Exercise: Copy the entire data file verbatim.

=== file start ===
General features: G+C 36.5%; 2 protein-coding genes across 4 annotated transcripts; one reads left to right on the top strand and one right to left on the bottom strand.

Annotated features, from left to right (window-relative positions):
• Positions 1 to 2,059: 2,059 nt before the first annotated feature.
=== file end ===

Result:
General features: G+C 36.5%; 2 protein-coding genes across 4 annotated transcripts; one reads left to right on the top strand and one right to left on the bottom strand.

Annotated features, from left to right (window-relative positions):
• Positions 1 to 2,059: 2,059 nt before the first annotated feature.